What’s become clear, over the past month, is that the loud, social-media-savvy, and very active “pro-Palestinian” efforts across the United States and the world are the opposite of spontaneous events. They are, rather, individual moments that make up a sophisticated but extraordinarily loose and even somewhat anarchic plan carried out by network of activists, political types, small-dollar fundraisers, computer warriors, hysterics, hotheaded teenagers obsessed with TikTok and Snapchat, and not-especially employed people (students and others who are no longer students but act like students).

They were activated almost immediately, and brilliantly. They have done an astonishing job amplifying an argument rejected by most rational people—that somehow Israel should be judged the aggressor in a conflict that began when  5,000 Israelis were killed and injured in just eight hours. When I say “activated,” I don’t mean that someone pushed a button and they all rose like automata to fulfill their mechanistic roles. I mean that what has happened is the culmination of 20 years of online organizing, listserving, meet-upping, and social-network-building on the left. It began with moveon.org, designed to help the longshot Howard Dean campaign in 2003—and proved astoundingly successful when Sanders was able to raise a literally jaw-dropping $80 million online through small donations in a way no one had ever fundraised before.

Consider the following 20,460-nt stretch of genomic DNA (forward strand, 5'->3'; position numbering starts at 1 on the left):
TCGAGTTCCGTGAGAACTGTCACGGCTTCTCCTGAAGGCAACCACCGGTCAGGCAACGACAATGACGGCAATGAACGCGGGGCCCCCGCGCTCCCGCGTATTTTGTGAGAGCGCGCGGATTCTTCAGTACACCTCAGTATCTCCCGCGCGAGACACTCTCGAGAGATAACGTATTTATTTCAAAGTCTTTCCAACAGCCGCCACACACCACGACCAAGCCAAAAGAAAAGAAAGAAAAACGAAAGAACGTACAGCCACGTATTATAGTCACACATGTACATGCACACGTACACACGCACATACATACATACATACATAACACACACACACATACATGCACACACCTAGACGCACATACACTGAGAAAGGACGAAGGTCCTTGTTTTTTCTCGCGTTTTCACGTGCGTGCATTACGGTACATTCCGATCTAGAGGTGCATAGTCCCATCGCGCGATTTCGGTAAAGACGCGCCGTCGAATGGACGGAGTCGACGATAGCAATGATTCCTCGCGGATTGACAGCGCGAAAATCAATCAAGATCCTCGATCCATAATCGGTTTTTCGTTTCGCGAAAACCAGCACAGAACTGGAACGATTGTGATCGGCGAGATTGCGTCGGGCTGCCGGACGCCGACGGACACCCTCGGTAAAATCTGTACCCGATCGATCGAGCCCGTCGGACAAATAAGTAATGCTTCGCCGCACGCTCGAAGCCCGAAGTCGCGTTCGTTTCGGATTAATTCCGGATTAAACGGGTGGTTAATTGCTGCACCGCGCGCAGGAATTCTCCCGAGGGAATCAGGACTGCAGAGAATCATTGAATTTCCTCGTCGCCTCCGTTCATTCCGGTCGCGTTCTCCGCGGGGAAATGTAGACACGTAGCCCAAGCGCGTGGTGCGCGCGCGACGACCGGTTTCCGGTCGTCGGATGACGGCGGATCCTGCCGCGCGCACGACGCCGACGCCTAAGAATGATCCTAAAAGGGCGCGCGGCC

Moveon.org was the beginning. It turned out the people’s tools on the Internet—chat rooms, discussion board, email chains, and the like—represented a way of harnessing a disparate public that never before had the means or the ability to congregate nationally or internationally. Social media made it even more potent. And then the issue sets of the 2010s and 2020s pulled all of it together. The rise of Black Lives Matter rhetoric was matched by organizational savvy in helping pull together demonstrations following the event in Ferguson, Missouri in 2014 in which a police officer (justifiably, in the eyes of every serious investigation) killed a fleeing suspect.